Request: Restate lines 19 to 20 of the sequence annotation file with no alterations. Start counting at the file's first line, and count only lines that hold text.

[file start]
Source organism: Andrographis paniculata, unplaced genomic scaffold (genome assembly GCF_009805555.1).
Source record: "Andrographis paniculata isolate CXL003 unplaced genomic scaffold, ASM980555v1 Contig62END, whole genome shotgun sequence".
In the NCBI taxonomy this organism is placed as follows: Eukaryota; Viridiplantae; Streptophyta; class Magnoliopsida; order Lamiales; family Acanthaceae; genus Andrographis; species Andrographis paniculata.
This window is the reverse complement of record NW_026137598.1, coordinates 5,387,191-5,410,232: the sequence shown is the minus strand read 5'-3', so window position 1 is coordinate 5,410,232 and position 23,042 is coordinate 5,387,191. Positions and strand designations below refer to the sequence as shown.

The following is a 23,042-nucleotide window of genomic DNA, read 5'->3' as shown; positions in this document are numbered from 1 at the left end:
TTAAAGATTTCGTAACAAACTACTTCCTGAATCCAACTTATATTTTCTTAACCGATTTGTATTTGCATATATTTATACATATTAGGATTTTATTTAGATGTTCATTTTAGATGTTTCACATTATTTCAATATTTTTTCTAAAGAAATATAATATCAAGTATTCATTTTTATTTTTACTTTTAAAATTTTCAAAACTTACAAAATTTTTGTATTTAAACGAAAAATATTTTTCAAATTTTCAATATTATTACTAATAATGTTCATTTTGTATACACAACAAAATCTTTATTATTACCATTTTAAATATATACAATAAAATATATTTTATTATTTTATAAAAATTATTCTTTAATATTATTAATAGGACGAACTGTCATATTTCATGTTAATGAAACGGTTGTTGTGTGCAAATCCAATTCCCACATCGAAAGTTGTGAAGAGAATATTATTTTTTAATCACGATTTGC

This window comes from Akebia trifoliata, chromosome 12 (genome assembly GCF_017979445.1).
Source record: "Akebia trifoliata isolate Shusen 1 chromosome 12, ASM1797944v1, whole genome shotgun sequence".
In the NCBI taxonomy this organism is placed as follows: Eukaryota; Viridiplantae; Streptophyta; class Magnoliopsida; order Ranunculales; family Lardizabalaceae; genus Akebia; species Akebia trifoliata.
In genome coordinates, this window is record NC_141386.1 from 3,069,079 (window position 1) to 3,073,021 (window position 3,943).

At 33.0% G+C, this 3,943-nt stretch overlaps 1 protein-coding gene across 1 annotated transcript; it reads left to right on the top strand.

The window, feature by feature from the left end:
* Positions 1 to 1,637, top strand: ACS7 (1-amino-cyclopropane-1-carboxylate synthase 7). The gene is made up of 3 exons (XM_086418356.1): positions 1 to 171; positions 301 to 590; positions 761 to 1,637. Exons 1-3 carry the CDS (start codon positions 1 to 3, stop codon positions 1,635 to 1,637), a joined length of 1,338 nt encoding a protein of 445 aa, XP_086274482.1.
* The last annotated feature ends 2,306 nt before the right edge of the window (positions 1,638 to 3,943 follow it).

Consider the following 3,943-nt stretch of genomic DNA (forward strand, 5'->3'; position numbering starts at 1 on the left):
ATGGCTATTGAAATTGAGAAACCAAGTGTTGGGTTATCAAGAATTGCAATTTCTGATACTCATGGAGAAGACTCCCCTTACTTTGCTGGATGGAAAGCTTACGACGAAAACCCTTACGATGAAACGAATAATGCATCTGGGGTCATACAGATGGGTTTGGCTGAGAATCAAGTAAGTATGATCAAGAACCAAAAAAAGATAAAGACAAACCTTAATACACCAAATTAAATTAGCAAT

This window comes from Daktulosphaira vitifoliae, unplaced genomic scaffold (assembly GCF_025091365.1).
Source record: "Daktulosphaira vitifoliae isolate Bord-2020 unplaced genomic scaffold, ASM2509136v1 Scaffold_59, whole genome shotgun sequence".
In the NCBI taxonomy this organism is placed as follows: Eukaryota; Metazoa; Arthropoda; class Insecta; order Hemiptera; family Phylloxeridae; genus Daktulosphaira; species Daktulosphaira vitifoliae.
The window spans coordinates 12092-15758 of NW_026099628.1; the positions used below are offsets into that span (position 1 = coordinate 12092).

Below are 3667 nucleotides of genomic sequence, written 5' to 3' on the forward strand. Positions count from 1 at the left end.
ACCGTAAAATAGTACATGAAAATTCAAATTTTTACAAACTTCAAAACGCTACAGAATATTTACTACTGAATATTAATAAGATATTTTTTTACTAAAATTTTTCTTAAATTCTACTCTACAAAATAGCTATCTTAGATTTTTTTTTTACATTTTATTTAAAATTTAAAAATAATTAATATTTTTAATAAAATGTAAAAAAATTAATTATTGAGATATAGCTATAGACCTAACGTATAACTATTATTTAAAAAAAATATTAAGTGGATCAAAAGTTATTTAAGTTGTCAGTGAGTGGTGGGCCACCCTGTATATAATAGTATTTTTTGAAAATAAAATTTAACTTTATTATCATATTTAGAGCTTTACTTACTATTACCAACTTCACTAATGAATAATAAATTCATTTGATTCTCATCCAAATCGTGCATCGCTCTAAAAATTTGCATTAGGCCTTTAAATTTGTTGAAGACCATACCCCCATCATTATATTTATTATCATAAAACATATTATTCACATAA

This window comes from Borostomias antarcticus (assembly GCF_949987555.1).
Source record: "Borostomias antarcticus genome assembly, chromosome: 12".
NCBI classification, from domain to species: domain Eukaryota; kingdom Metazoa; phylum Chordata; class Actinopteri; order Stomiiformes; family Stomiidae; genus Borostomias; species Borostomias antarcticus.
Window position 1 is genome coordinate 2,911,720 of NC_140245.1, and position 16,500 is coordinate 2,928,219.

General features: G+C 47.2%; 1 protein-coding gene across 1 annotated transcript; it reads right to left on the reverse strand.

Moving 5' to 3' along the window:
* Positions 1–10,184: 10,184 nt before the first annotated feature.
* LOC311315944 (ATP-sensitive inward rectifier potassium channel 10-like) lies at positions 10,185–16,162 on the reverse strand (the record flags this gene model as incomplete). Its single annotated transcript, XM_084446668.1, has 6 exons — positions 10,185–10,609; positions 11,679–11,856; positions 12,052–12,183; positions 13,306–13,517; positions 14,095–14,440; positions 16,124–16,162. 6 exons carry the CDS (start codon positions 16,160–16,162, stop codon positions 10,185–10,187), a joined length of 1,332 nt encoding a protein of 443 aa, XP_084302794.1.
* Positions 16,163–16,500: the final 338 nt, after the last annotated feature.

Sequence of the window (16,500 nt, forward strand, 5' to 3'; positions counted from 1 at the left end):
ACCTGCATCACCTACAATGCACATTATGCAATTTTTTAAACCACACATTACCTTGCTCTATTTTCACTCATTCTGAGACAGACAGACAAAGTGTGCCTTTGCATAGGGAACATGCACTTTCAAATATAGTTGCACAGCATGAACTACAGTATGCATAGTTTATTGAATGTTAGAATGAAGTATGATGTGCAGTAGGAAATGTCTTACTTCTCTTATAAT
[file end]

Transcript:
In the NCBI taxonomy this organism is placed as follows: Eukaryota; Metazoa; Arthropoda; class Insecta; order Hemiptera; family Phylloxeridae; genus Daktulosphaira; species Daktulosphaira vitifoliae.
The window spans coordinates 12092-15758 of NW_026099628.1; the positions used below are offsets into that span (position 1 = coordinate 12092).